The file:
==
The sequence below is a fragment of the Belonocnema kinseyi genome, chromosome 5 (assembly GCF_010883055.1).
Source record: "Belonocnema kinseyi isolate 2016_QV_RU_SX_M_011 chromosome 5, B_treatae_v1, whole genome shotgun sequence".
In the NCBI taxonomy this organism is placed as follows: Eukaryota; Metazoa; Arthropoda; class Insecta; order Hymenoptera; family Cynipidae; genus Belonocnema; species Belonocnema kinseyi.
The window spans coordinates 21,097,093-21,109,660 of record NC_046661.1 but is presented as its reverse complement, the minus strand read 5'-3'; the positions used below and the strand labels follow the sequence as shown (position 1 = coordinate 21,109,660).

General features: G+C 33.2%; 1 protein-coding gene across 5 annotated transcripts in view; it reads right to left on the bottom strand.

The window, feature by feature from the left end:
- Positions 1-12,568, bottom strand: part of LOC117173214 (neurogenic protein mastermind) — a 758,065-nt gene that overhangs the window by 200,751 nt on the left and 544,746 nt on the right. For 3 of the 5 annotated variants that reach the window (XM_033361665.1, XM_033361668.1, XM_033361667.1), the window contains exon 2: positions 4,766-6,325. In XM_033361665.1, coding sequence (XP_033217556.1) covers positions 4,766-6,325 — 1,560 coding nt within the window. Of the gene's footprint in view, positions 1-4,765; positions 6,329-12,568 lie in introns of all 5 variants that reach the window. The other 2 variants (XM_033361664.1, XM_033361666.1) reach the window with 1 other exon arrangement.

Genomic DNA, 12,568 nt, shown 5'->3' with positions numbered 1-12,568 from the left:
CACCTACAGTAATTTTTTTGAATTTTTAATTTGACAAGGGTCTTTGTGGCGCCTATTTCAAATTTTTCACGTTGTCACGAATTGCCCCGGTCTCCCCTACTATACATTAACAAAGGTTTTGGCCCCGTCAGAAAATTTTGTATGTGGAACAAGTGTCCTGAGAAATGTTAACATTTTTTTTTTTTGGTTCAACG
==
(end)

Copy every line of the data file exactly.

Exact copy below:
The sequence below is a fragment of the Belonocnema kinseyi genome, chromosome 5 (assembly GCF_010883055.1).
Source record: "Belonocnema kinseyi isolate 2016_QV_RU_SX_M_011 chromosome 5, B_treatae_v1, whole genome shotgun sequence".
In the NCBI taxonomy this organism is placed as follows: Eukaryota; Metazoa; Arthropoda; class Insecta; order Hymenoptera; family Cynipidae; genus Belonocnema; species Belonocnema kinseyi.
The window spans coordinates 21,097,093-21,109,660 of record NC_046661.1 but is presented as its reverse complement, the minus strand read 5'-3'; the positions used below and the strand labels follow the sequence as shown (position 1 = coordinate 21,109,660).

General features: G+C 33.2%; 1 protein-coding gene across 5 annotated transcripts in view; it reads right to left on the bottom strand.

The window, feature by feature from the left end:
- Positions 1-12,568, bottom strand: part of LOC117173214 (neurogenic protein mastermind) — a 758,065-nt gene that overhangs the window by 200,751 nt on the left and 544,746 nt on the right. For 3 of the 5 annotated variants that reach the window (XM_033361665.1, XM_033361668.1, XM_033361667.1), the window contains exon 2: positions 4,766-6,325. In XM_033361665.1, coding sequence (XP_033217556.1) covers positions 4,766-6,325 — 1,560 coding nt within the window. Of the gene's footprint in view, positions 1-4,765; positions 6,329-12,568 lie in introns of all 5 variants that reach the window. The other 2 variants (XM_033361664.1, XM_033361666.1) reach the window with 1 other exon arrangement.

Genomic DNA, 12,568 nt, shown 5'->3' with positions numbered 1-12,568 from the left:
CACCTACAGTAATTTTTTTGAATTTTTAATTTGACAAGGGTCTTTGTGGCGCCTATTTCAAATTTTTCACGTTGTCACGAATTGCCCCGGTCTCCCCTACTATACATTAACAAAGGTTTTGGCCCCGTCAGAAAATTTTGTATGTGGAACAAGTGTCCTGAGAAATGTTAACATTTTTTTTTTTTGGTTCAACG